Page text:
Life-saving drugs can still cost up to 14 times more in the Republic than they do in the North.
A survey by the Irish Independent has shown that there are still huge discrepancies in the price of medicines at different pharmacies -- both inside and outside the State.
Cancer drug Exemestane is the most glaring example as this costs just €6 a month in the North compared with a price tag of up to €86 in the Republic.
As this drug is often prescribed for several years to women who have had breast cancer, the price difference can add up to thousands of euro per patient.
Boots had the highest price tag we found for Exemestane, at €86.30, while Tesco pharmacies charge €81.06.
New pharmacy Healthwave in Dundrum is charging substantially less at €29.95 per month.
However, the drug remains far cheaper across the Border in Newry, where the price is just £5 (€6) for the generic version at McKeevers Chemist.
Manager Adrian Woods said that a cheap generic version of Exemestane had been available in the UK since last year.
"The case of Exemestane is probably one of the largest differences between brand and generic, and you could be talking a saving of nearly €1,000 over the year," he said.
Mr Woods said that the number of customers from the Republic buying medicines had nearly doubled in the last six months since the Irish Independent highlighted savings.
That flood of custom north comes as the latest CSO figures show that prescription drug prices in Ireland rose 7.7pc last year -- nearly 40 times as fast as general inflation.
These spiralling costs came despite attempts by the HSE to cut prices and make it easier to buy generic medicines -- though unfortunately we found there was often little difference in price between the two down south.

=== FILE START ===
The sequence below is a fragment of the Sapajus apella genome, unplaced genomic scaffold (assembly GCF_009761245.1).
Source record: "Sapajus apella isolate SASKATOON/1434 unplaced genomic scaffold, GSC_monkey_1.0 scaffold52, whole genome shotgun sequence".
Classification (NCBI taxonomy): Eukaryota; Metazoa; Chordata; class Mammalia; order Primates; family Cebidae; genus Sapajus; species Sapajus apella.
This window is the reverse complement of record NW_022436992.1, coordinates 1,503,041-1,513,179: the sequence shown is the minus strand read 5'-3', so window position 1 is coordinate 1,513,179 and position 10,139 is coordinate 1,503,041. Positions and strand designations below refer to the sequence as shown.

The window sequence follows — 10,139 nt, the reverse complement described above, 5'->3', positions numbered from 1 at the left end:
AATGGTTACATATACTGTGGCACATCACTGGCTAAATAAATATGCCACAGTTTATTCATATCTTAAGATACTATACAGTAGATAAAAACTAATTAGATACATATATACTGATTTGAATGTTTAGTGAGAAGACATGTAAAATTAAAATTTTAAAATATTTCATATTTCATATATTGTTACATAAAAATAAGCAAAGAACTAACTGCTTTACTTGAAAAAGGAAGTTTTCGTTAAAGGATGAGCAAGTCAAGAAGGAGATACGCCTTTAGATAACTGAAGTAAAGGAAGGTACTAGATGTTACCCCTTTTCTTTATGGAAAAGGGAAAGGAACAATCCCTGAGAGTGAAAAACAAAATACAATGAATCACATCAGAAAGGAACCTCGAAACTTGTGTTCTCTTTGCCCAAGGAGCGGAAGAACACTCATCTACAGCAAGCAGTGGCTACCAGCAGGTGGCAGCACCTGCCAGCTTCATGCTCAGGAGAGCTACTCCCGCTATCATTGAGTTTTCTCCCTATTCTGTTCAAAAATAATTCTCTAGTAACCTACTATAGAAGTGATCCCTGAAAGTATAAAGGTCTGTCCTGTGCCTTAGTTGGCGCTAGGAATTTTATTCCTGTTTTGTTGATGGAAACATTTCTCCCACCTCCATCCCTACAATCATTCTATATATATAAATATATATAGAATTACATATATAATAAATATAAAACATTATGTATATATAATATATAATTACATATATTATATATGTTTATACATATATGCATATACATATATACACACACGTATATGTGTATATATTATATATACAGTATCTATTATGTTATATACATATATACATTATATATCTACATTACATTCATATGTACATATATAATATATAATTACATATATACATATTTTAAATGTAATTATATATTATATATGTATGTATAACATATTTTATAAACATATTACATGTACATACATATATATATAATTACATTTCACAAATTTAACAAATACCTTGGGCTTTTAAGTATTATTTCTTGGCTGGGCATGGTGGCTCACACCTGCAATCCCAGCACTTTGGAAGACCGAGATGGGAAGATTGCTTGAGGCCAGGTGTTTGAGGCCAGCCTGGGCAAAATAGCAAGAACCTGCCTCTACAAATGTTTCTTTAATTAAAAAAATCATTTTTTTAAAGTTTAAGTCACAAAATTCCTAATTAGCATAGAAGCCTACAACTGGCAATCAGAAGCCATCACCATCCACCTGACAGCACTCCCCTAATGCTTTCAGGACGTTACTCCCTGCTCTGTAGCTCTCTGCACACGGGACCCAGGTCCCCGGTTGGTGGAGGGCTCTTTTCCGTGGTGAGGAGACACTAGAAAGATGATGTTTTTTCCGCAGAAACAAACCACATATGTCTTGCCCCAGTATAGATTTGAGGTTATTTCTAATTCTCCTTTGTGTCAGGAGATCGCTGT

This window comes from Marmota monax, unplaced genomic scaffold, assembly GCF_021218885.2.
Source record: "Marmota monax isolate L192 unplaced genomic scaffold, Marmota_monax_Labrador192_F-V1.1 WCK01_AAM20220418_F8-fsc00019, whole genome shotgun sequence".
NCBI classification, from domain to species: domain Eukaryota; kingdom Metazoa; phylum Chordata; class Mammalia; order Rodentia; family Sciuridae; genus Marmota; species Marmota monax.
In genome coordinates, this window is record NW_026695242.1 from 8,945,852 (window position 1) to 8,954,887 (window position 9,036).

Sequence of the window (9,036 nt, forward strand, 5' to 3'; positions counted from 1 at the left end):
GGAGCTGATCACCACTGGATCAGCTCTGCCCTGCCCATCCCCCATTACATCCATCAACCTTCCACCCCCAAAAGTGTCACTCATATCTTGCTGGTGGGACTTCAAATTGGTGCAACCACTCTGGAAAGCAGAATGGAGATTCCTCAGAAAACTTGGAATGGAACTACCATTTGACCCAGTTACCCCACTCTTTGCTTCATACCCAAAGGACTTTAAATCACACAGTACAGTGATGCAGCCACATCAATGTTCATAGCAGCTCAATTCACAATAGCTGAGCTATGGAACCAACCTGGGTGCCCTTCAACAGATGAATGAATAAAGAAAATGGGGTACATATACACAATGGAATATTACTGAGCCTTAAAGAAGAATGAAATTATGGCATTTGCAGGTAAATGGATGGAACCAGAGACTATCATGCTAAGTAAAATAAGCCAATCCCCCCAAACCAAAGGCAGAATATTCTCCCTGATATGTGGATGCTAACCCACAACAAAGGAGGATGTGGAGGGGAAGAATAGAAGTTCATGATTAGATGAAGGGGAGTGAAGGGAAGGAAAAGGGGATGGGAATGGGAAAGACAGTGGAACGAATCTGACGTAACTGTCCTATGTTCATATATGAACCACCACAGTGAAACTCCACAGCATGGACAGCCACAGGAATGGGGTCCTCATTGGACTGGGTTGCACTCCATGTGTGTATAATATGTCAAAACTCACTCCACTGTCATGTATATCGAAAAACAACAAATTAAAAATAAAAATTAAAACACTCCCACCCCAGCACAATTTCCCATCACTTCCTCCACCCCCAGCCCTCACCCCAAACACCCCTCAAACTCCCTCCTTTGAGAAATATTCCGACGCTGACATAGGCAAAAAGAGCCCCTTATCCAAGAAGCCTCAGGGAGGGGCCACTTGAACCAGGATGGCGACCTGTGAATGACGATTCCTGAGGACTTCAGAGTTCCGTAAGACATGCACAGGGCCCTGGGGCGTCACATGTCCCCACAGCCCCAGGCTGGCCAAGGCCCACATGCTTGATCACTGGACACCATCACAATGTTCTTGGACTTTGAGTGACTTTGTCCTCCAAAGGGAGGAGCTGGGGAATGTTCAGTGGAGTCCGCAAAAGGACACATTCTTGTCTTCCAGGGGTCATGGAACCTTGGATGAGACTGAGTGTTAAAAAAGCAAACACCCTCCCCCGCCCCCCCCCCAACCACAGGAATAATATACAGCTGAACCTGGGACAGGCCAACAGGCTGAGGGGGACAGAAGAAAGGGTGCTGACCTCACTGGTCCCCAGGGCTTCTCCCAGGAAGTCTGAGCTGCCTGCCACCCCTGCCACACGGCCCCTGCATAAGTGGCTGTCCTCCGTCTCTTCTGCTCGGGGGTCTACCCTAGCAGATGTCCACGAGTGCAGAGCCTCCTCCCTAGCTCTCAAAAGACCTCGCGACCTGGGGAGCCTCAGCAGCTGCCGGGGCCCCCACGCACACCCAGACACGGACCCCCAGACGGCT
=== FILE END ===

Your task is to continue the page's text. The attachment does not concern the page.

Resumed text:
However, our survey shows that it is not always cheaper to travel north to buy medicine, as in some cases drugs are cheaper down south, making it vital to check before incurring travel costs.
Some branded medications such as depression medication Cymbalta and heart drugs Rosuvastatin and Exforge were cheaper in all outlets surveyed in the Republic.
New entrant to the Irish pharmacy market Healthwave in Dundrum gained hundreds of customers last week after it slashed prices to patients who sign up for its Healthpass subscription service, which costs €25 a year to join.
Its prices are often a fraction of those in other pharmacies -- for example, Sildenafil -- the generic version of Viagra -- costs €4.95, one-fifth of the €25 price tag in some other chemists.
This is achieved by cutting overheads, making strong use of technology and taking sharply reduced profit margins in the hope of getting a high volume of repeat business and preventing the need to travel north to buy affordable medicine, said its owner Shane O'Sullivan.
Tesco prices also came out cheaper than some of its competitors for many medicines and it said it was opening its sixth pharmacy in Ireland in Gorey, Co Wexford, today.
Boots Ireland said it was "committed to offering affordable medicines to customers and our pricing on prescription medicines is competitive within the Irish marketplace".
The Irish Pharmacy Union, which represents pharmacists, said: "The Irish pharmacy market is one of the most liberal and competitive in all of Europe and competition on pricing is nothing new to Irish pharmacists."
The ongoing rollout of reference pricing by the HSE -- setting maximum prices for specified drugs -- would result in the prices of off-patent and generic medicines falling considerably further, said spokesman Jim Curran.
Aideen Sheehan Consumer Correspondent